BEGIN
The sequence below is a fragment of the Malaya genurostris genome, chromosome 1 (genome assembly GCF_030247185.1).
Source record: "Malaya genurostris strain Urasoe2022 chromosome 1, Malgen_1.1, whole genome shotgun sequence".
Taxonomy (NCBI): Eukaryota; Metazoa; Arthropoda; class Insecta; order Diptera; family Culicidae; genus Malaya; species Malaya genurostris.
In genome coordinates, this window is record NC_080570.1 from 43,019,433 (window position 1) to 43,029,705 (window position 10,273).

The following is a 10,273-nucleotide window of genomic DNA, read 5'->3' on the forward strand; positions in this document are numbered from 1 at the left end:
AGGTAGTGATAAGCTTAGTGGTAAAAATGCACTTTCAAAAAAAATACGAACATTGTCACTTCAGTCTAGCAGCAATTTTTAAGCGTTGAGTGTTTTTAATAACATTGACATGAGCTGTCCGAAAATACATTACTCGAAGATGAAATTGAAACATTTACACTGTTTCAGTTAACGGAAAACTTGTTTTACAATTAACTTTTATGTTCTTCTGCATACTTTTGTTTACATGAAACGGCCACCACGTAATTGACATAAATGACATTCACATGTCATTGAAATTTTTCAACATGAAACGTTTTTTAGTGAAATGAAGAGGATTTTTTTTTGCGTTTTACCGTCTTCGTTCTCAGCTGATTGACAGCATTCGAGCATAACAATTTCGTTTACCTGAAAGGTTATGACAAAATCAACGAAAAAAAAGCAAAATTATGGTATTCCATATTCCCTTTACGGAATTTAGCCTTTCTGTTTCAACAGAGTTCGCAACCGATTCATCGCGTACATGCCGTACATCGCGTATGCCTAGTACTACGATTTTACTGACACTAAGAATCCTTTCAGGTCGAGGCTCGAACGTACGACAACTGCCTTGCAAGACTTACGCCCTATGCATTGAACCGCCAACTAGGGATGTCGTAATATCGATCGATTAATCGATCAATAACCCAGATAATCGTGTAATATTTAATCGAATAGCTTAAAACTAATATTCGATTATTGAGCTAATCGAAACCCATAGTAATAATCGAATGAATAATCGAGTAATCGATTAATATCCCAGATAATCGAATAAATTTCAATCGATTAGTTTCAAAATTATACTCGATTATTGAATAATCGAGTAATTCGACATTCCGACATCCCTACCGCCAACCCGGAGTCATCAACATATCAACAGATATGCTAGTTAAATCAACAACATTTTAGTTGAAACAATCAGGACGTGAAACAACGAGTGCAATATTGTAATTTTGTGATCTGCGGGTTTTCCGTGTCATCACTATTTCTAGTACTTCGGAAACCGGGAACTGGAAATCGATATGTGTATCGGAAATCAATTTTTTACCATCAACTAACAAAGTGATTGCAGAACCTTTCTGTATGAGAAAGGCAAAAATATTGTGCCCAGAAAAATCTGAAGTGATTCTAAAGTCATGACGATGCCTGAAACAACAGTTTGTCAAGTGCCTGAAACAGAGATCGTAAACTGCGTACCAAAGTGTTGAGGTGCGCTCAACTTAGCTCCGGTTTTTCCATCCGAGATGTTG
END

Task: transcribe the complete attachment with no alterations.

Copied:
The sequence below is a fragment of the Malaya genurostris genome, chromosome 1 (genome assembly GCF_030247185.1).
Source record: "Malaya genurostris strain Urasoe2022 chromosome 1, Malgen_1.1, whole genome shotgun sequence".
Taxonomy (NCBI): Eukaryota; Metazoa; Arthropoda; class Insecta; order Diptera; family Culicidae; genus Malaya; species Malaya genurostris.
In genome coordinates, this window is record NC_080570.1 from 43,019,433 (window position 1) to 43,029,705 (window position 10,273).

The following is a 10,273-nucleotide window of genomic DNA, read 5'->3' on the forward strand; positions in this document are numbered from 1 at the left end:
AGGTAGTGATAAGCTTAGTGGTAAAAATGCACTTTCAAAAAAAATACGAACATTGTCACTTCAGTCTAGCAGCAATTTTTAAGCGTTGAGTGTTTTTAATAACATTGACATGAGCTGTCCGAAAATACATTACTCGAAGATGAAATTGAAACATTTACACTGTTTCAGTTAACGGAAAACTTGTTTTACAATTAACTTTTATGTTCTTCTGCATACTTTTGTTTACATGAAACGGCCACCACGTAATTGACATAAATGACATTCACATGTCATTGAAATTTTTCAACATGAAACGTTTTTTAGTGAAATGAAGAGGATTTTTTTTTGCGTTTTACCGTCTTCGTTCTCAGCTGATTGACAGCATTCGAGCATAACAATTTCGTTTACCTGAAAGGTTATGACAAAATCAACGAAAAAAAAGCAAAATTATGGTATTCCATATTCCCTTTACGGAATTTAGCCTTTCTGTTTCAACAGAGTTCGCAACCGATTCATCGCGTACATGCCGTACATCGCGTATGCCTAGTACTACGATTTTACTGACACTAAGAATCCTTTCAGGTCGAGGCTCGAACGTACGACAACTGCCTTGCAAGACTTACGCCCTATGCATTGAACCGCCAACTAGGGATGTCGTAATATCGATCGATTAATCGATCAATAACCCAGATAATCGTGTAATATTTAATCGAATAGCTTAAAACTAATATTCGATTATTGAGCTAATCGAAACCCATAGTAATAATCGAATGAATAATCGAGTAATCGATTAATATCCCAGATAATCGAATAAATTTCAATCGATTAGTTTCAAAATTATACTCGATTATTGAATAATCGAGTAATTCGACATTCCGACATCCCTACCGCCAACCCGGAGTCATCAACATATCAACAGATATGCTAGTTAAATCAACAACATTTTAGTTGAAACAATCAGGACGTGAAACAACGAGTGCAATATTGTAATTTTGTGATCTGCGGGTTTTCCGTGTCATCACTATTTCTAGTACTTCGGAAACCGGGAACTGGAAATCGATATGTGTATCGGAAATCAATTTTTTACCATCAACTAACAAAGTGATTGCAGAACCTTTCTGTATGAGAAAGGCAAAAATATTGTGCCCAGAAAAATCTGAAGTGATTCTAAAGTCATGACGATGCCTGAAACAACAGTTTGTCAAGTGCCTGAAACAGAGATCGTAAACTGCGTACCAAAGTGTTGAGGTGCGCTCAACTTAGCTCCGGTTTTTCCATCCGAGATGTTG